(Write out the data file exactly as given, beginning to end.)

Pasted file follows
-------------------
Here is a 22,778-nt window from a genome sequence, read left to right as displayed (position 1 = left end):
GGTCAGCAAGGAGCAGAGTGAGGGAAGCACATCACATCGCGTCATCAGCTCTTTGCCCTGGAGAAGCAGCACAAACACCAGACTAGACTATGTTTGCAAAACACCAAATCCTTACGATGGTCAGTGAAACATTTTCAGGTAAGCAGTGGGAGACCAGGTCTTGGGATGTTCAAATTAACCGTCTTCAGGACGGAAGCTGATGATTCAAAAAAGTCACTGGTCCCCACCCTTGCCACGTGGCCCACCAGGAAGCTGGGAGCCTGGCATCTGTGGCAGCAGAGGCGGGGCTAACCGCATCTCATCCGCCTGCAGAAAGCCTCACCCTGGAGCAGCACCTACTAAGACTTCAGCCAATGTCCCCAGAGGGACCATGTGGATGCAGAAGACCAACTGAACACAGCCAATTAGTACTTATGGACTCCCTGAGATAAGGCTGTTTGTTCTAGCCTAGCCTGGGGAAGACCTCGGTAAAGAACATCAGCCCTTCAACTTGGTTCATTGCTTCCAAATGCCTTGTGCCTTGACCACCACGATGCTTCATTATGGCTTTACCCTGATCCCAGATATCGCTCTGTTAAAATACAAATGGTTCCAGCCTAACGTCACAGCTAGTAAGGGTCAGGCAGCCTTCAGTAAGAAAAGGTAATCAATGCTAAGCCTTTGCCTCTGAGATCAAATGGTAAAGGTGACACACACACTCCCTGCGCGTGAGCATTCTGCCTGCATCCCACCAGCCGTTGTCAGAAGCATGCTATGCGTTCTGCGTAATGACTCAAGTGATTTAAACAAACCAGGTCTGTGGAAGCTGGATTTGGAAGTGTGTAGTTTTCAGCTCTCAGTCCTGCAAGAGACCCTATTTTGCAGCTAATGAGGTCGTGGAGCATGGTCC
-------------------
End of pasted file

Here is a 22,778-nt window from a genome sequence, read left to right as displayed (position 1 = left end):
GGTCAGCAAGGAGCAGAGTGAGGGAAGCACATCACATCGCGTCATCAGCTCTTTGCCCTGGAGAAGCAGCACAAACACCAGACTAGACTATGTTTGCAAAACACCAAATCCTTACGATGGTCAGTGAAACATTTTCAGGTAAGCAGTGGGAGACCAGGTCTTGGGATGTTCAAATTAACCGTCTTCAGGACGGAAGCTGATGATTCAAAAAAGTCACTGGTCCCCACCCTTGCCACGTGGCCCACCAGGAAGCTGGGAGCCTGGCATCTGTGGCAGCAGAGGCGGGGCTAACCGCATCTCATCCGCCTGCAGAAAGCCTCACCCTGGAGCAGCACCTACTAAGACTTCAGCCAATGTCCCCAGAGGGACCATGTGGATGCAGAAGACCAACTGAACACAGCCAATTAGTACTTATGGACTCCCTGAGATAAGGCTGTTTGTTCTAGCCTAGCCTGGGGAAGACCTCGGTAAAGAACATCAGCCCTTCAACTTGGTTCATTGCTTCCAAATGCCTTGTGCCTTGACCACCACGATGCTTCATTATGGCTTTACCCTGATCCCAGATATCGCTCTGTTAAAATACAAATGGTTCCAGCCTAACGTCACAGCTAGTAAGGGTCAGGCAGCCTTCAGTAAGAAAAGGTAATCAATGCTAAGCCTTTGCCTCTGAGATCAAATGGTAAAGGTGACACACACACTCCCTGCGCGTGAGCATTCTGCCTGCATCCCACCAGCCGTTGTCAGAAGCATGCTATGCGTTCTGCGTAATGACTCAAGTGATTTAAACAAACCAGGTCTGTGGAAGCTGGATTTGGAAGTGTGTAGTTTTCAGCTCTCAGTCCTGCAAGAGACCCTATTTTGCAGCTAATGAGGTCGTGGAGCATGGTCC